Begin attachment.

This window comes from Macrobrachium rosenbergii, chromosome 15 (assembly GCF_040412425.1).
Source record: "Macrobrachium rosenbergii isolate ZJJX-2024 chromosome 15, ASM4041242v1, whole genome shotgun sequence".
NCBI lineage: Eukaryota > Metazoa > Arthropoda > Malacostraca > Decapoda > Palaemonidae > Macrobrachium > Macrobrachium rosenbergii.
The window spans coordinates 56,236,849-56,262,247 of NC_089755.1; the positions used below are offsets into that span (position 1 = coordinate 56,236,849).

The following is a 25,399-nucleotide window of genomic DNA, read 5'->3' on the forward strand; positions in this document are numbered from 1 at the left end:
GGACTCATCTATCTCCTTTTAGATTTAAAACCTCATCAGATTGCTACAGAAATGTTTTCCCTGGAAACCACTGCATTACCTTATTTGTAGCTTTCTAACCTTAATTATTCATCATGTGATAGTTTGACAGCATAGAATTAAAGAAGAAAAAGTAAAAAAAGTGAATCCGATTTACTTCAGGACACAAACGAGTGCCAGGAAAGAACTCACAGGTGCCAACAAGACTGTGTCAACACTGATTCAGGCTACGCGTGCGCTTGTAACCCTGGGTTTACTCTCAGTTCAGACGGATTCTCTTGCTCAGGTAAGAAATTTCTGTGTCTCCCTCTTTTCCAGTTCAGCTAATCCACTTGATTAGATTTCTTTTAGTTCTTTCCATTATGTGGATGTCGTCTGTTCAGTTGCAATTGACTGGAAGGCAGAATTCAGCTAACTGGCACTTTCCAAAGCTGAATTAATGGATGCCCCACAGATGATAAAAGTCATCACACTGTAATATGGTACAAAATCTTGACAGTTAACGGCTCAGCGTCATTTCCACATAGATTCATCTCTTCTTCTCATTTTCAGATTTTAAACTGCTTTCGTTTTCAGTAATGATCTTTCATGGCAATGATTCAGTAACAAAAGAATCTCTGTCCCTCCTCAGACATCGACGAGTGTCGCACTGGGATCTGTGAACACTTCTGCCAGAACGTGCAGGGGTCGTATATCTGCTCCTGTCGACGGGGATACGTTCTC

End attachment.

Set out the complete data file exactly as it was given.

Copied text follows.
This window comes from Macrobrachium rosenbergii, chromosome 15 (assembly GCF_040412425.1).
Source record: "Macrobrachium rosenbergii isolate ZJJX-2024 chromosome 15, ASM4041242v1, whole genome shotgun sequence".
NCBI lineage: Eukaryota > Metazoa > Arthropoda > Malacostraca > Decapoda > Palaemonidae > Macrobrachium > Macrobrachium rosenbergii.
The window spans coordinates 56,236,849-56,262,247 of NC_089755.1; the positions used below are offsets into that span (position 1 = coordinate 56,236,849).

The following is a 25,399-nucleotide window of genomic DNA, read 5'->3' on the forward strand; positions in this document are numbered from 1 at the left end:
GGACTCATCTATCTCCTTTTAGATTTAAAACCTCATCAGATTGCTACAGAAATGTTTTCCCTGGAAACCACTGCATTACCTTATTTGTAGCTTTCTAACCTTAATTATTCATCATGTGATAGTTTGACAGCATAGAATTAAAGAAGAAAAAGTAAAAAAAGTGAATCCGATTTACTTCAGGACACAAACGAGTGCCAGGAAAGAACTCACAGGTGCCAACAAGACTGTGTCAACACTGATTCAGGCTACGCGTGCGCTTGTAACCCTGGGTTTACTCTCAGTTCAGACGGATTCTCTTGCTCAGGTAAGAAATTTCTGTGTCTCCCTCTTTTCCAGTTCAGCTAATCCACTTGATTAGATTTCTTTTAGTTCTTTCCATTATGTGGATGTCGTCTGTTCAGTTGCAATTGACTGGAAGGCAGAATTCAGCTAACTGGCACTTTCCAAAGCTGAATTAATGGATGCCCCACAGATGATAAAAGTCATCACACTGTAATATGGTACAAAATCTTGACAGTTAACGGCTCAGCGTCATTTCCACATAGATTCATCTCTTCTTCTCATTTTCAGATTTTAAACTGCTTTCGTTTTCAGTAATGATCTTTCATGGCAATGATTCAGTAACAAAAGAATCTCTGTCCCTCCTCAGACATCGACGAGTGTCGCACTGGGATCTGTGAACACTTCTGCCAGAACGTGCAGGGGTCGTATATCTGCTCCTGTCGACGGGGATACGTTCTC